Tuesday, 30 October 2007

Use Your Loaf!

The LOAF Principles
Christian Ecology Link is asking churches to use their ‘loaf’ and follow one or more of the LOAF principles when planning any communal meal like a Harvest Celebration, Alpha Supper or regular church meal.

CEL has produced LOAF ‘placemats’ which can be photocopied to provide A4 sheets to go in each person’s place. We hope these will stimulate discussion and encourage people to think about our responsibility towards the environment.

Decisions on what food we provide can have far reaching effects and can influence the way food is produced and animals are treated. As the Council for the Protection of Rural England says, ‘Changing national and EU farm policy is difficult -- you can make a difference by buying local farm produce.’,Locally produced food means shorter journeys for farm animals to markets and abattoirs, fewer miles travelled from farms to shops and therefore less climate damaging green house gas emissions from lorries, less demand for new roads, support for the local economy and local farmers, and regional variety.

Organically grown food avoids the use of synthetic pesticides and herbicides and artificial fertilisers. Organic cultivation leads to a healthier soil with more organic material,micro-organisms and other wildlife,and no genetically engineered organisms released into the countryside. CEL supports the setting of targets for 30% of UK farmland to be farmed organically by 2010. CEL also supports moves for the rest of the land to be farmed in more sustainable ways such as integrated crop management systems.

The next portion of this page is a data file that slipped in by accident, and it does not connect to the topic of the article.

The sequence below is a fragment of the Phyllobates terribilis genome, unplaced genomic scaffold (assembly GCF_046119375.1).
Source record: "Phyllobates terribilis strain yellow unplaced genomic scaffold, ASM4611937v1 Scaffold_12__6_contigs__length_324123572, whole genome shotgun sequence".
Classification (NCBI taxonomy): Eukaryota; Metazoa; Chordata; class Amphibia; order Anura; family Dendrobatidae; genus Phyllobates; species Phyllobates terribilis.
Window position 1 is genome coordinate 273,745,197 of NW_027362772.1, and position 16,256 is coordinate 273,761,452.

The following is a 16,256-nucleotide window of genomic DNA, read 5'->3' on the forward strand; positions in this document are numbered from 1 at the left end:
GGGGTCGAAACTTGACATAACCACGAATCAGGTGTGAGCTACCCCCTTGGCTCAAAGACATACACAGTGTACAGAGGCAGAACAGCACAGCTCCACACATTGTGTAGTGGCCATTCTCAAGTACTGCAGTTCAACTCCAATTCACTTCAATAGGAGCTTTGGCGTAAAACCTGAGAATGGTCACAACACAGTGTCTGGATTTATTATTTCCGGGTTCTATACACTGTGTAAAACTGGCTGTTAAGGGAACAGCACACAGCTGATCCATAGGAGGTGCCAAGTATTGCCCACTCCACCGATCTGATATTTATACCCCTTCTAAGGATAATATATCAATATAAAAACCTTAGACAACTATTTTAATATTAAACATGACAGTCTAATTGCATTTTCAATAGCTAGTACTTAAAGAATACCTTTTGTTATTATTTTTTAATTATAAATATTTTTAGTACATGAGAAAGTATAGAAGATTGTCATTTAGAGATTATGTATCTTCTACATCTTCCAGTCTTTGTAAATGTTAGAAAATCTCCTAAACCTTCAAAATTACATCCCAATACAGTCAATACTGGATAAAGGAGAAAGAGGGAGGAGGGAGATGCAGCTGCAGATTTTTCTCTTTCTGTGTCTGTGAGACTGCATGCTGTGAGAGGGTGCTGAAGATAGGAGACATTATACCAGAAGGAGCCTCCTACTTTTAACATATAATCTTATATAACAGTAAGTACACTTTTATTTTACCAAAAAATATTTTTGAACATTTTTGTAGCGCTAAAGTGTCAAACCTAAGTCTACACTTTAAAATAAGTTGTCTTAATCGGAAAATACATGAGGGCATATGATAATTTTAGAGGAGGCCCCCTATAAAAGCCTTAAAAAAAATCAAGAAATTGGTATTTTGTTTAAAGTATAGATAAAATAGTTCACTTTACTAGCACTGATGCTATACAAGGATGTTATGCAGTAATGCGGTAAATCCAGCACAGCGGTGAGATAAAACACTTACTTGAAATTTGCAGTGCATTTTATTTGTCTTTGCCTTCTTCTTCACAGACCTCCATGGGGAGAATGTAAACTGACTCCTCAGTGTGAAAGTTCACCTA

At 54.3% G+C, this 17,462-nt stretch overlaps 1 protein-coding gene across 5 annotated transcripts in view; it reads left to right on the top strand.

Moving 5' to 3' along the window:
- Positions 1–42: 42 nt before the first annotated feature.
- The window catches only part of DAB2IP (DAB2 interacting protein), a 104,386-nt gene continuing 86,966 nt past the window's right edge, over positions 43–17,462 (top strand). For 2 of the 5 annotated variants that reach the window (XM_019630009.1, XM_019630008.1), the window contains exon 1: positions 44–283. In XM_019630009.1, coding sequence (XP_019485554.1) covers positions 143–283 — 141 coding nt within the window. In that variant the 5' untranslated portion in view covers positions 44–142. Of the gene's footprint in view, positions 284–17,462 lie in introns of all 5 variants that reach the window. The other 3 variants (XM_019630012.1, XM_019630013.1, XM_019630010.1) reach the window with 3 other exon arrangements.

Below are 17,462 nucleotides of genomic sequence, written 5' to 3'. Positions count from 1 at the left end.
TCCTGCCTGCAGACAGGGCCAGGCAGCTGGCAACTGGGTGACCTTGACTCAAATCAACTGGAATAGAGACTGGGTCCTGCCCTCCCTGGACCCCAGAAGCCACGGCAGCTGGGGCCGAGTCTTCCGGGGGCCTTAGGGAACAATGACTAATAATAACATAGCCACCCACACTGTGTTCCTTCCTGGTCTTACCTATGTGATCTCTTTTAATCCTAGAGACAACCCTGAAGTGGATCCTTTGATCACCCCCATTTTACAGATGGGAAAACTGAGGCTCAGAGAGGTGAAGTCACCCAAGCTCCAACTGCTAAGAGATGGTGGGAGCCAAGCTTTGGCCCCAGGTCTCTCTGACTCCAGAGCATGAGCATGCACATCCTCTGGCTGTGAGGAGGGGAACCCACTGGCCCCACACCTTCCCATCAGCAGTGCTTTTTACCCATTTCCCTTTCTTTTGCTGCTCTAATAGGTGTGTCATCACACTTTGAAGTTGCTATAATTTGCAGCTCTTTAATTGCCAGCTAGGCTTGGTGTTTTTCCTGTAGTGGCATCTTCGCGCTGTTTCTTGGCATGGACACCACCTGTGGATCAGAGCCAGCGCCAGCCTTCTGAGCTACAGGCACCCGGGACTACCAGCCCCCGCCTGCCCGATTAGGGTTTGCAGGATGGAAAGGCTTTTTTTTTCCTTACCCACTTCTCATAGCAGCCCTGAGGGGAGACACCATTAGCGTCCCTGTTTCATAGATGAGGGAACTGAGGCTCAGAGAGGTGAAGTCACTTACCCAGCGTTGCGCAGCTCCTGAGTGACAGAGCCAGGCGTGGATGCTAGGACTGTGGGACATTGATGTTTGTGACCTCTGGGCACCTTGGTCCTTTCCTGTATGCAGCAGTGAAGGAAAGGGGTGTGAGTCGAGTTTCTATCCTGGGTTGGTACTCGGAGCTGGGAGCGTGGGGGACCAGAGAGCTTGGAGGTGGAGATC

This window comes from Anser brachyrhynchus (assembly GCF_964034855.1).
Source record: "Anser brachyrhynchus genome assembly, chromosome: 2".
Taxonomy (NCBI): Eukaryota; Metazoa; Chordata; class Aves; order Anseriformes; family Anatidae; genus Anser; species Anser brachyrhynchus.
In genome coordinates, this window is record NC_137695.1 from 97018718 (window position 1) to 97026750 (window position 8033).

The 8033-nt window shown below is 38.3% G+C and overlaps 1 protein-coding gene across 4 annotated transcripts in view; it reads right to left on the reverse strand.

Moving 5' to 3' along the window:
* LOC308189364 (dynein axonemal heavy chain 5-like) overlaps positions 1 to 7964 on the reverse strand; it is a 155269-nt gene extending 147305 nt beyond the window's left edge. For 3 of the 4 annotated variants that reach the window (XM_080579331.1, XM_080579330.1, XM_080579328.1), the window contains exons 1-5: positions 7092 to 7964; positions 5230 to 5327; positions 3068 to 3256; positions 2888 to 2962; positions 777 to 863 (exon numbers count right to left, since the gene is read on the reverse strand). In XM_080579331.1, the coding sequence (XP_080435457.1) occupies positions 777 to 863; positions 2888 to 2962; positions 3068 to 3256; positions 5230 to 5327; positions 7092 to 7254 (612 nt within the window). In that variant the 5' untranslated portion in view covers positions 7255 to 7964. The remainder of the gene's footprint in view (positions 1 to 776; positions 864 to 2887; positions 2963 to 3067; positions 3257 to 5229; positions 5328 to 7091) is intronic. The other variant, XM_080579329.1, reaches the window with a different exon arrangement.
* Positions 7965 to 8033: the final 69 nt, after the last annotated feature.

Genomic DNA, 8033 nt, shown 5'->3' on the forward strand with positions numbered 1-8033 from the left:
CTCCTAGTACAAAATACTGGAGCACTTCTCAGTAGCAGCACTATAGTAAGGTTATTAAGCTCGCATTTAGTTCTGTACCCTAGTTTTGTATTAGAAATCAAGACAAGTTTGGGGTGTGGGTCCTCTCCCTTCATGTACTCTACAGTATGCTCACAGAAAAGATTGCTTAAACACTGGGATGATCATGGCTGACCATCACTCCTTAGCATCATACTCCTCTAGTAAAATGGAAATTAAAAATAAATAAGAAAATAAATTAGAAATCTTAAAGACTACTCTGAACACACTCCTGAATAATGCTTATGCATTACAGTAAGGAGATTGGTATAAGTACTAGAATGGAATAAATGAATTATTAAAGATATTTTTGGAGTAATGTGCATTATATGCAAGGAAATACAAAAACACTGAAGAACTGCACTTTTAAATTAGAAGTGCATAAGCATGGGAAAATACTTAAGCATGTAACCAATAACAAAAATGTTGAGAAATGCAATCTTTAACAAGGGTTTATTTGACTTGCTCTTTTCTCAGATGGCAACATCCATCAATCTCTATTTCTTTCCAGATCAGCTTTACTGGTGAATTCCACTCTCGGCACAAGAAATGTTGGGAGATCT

Animal friendly means that our fellow creatures, under God, are treated humanely. Organically reared animals are subject to strict welfare regulations, as are the animals sold by the Real Meat Company. Free range eggs and meat are now readily available. Fairly traded food and drink such as coffee, tea, cocoa, bananas and honey are labelled as such. The ‘Fairtrade’ label guarantees that when food or drink has to be imported, the overseas workers who produce it get a fair wage. Farmers in the UK also need a fair price for their produce.

A loaf of bread is the staple food for many people. Bread is also full of symbolic meaning for Christians. Jesus blessed and broke bread and gave it to his disciples saying, ‘Do this in remembrance of me.’ In St John’s Gospel Jesus is described as ‘The Bread of Life’.

Can you use your LOAF to make a difference? Log onto http://www.christian-ecology.org.uk/loaf.htm and see!

No comments: